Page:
Judicial Campaign Leads to Recusal in Clarksville, Tennessee: Denney v. Rather

February 8, 2023 K.O. Herston 1 Comments

Facts: This opinion begins with this beautiful summary:

Though a campaign for judicial office has significant similarities to legislative and executive races, the nature of a judicial office has enough differences from the other branches that divergent complications may arise in the wake of a campaign. This appeal wades through that wake, the backwash from a contentious campaign after the votes have been tabulated, results announced, and they judge sworn into office, with the unsuccessful candidate now appearing as an advocate in a courtroom before the victorious candidate.

Attorney Dean ran against Chancellor McMillan in an election for the judicial office of Chancellor. During the campaign, Attorney Dean said of Chancellor McMillan: “How you treat people matters. All the experience in the world means nothing if you can’t be nice and kind to people or if you are a morally bankrupt soul.”

Attorney Dean won the election.

After the election, now-Chancellor Dean said of now-Attorney McMillan: “I haven’t broadcasted or laid bare his many past moral failings and deep character flaws and ran a fairly positive campaign with an actual platform of change versus attacking him and telling all the sordid details of his own personal failings.”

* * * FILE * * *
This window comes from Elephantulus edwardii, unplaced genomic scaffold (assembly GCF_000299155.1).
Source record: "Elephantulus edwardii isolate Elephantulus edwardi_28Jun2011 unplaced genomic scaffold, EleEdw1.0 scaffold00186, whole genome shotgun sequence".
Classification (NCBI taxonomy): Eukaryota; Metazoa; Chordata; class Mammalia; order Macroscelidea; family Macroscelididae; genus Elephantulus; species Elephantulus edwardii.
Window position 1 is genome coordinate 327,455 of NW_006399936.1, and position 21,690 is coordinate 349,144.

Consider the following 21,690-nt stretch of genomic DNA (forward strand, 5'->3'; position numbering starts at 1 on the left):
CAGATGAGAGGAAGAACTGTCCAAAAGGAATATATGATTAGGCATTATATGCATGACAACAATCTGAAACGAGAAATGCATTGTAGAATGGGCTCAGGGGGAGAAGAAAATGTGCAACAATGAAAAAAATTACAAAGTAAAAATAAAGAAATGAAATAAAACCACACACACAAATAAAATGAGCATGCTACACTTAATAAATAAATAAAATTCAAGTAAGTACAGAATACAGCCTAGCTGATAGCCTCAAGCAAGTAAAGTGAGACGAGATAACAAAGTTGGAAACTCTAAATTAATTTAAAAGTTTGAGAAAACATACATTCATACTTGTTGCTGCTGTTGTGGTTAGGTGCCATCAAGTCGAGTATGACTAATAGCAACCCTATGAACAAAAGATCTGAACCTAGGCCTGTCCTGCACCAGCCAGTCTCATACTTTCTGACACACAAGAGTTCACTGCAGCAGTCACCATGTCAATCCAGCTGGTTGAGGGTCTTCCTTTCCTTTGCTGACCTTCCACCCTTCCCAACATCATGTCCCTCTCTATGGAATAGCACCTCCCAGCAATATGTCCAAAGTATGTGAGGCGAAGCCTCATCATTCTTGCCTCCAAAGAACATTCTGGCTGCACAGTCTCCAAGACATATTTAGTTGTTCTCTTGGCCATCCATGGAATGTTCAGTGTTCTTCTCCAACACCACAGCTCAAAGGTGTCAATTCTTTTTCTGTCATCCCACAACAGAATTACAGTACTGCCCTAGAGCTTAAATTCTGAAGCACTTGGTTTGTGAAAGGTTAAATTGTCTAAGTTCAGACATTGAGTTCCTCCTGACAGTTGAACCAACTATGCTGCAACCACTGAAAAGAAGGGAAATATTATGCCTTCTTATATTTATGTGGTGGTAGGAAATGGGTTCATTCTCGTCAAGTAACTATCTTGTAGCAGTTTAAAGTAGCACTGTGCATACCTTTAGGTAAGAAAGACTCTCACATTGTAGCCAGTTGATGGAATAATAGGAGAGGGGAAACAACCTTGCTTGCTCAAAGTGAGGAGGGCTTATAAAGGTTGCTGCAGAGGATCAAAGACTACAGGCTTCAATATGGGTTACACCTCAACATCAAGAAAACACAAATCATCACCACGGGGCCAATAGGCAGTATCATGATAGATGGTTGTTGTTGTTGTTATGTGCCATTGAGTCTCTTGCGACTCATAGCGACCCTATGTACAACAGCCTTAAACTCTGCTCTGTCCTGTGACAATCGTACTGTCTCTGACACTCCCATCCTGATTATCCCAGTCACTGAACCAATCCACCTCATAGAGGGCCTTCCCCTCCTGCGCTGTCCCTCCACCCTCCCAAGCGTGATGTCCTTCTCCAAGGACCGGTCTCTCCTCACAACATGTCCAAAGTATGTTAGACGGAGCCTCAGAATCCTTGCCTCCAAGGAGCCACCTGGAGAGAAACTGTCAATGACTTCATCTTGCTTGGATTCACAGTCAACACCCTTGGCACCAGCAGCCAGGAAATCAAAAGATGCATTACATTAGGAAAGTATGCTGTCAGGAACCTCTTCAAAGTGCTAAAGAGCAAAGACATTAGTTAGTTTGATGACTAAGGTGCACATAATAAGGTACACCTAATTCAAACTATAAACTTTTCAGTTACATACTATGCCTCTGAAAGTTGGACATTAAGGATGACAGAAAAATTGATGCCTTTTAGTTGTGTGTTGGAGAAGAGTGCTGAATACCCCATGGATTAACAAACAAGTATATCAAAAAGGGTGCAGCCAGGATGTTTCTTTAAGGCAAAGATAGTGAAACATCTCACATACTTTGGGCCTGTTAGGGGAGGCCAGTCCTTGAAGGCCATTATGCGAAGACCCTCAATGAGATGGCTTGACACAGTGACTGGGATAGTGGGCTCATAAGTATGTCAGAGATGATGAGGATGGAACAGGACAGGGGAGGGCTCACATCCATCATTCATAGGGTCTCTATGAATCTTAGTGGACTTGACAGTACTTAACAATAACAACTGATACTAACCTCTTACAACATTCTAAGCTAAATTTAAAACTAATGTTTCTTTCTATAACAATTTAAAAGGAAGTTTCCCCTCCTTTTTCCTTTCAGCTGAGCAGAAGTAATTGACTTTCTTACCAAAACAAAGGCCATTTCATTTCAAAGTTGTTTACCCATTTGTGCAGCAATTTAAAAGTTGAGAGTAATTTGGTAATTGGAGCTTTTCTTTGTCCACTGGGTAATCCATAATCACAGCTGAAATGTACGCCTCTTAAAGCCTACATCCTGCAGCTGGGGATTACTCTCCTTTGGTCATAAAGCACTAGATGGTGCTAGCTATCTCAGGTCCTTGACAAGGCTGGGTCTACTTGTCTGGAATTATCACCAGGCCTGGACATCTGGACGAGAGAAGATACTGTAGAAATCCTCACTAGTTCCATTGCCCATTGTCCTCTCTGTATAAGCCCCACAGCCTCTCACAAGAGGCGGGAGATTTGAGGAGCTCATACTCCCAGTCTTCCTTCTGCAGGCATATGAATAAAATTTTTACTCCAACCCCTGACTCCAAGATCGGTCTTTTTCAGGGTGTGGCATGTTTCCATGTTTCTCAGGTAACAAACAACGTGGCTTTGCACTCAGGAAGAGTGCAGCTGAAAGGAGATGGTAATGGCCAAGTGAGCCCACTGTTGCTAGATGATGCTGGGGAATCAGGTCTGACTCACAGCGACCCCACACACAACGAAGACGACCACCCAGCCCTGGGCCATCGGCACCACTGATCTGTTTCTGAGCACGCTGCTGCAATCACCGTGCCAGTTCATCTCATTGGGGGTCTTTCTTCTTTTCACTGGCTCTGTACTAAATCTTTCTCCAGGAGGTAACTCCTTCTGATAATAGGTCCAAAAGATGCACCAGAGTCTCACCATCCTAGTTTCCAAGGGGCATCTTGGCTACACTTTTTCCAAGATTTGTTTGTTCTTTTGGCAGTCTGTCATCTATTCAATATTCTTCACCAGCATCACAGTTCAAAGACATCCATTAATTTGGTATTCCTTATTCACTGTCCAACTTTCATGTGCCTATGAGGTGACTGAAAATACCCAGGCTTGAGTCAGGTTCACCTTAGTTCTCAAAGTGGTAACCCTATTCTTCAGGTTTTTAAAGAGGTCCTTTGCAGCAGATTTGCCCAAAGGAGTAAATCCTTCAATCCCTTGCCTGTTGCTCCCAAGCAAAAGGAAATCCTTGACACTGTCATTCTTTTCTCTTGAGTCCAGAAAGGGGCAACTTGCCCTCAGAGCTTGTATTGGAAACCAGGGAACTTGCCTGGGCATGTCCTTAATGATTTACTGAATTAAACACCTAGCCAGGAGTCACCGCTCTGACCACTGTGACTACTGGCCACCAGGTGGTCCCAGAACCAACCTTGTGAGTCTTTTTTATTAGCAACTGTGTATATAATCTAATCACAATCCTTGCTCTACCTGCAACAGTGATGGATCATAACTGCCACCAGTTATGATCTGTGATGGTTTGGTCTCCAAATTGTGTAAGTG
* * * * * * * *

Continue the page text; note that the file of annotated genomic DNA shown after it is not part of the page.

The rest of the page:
Attorney McMillan, representing a client with the case before Chancellor Dean, moved for the Chancellor’s recusal because of these and other comments about Attorney McMillan. Attorney McMillan sought the Chancellor’s permanent recusal from any case in which Attorney McMillan or members of the law firm he joined serve as counsel.

Chancellor Dean denied the motion, stating that he holds no ill will, personal bias, or prejudice against Attorney McMillan, and that his comments did not create a reasonable basis for questioning his impartiality. He also found no purported bias could reasonably be perceived to extend to the law firm.

Attorney McMillan appealed.

On Appeal: The Court of Appeals reversed in part and affirmed in part.

Tennessee law requires a judge to disqualify themselves in any proceeding in which their impartiality might reasonably be questioned, including situations where the judge has a personal bias or prejudice about a party or a party’s lawyer.

The test for recusal requires a judge to qualify themselves if a person of ordinary prudence in the judge’s position, knowing all the facts known to the judge, would find a reasonable basis for questioning the judge’s impartiality.

When a judge’s impartiality might reasonably be questioned, recusal is warranted even if the judge believes they can be fair and impartial. The party moving for recusal bears the burden of presenting evidence that would prompt a reasonable, disinterested person to believe there is a reasonable basis for questioning the judge’s impartiality.

The Court found recusal appropriate as to cases handled by the lawyer but not other lawyers in the same firm: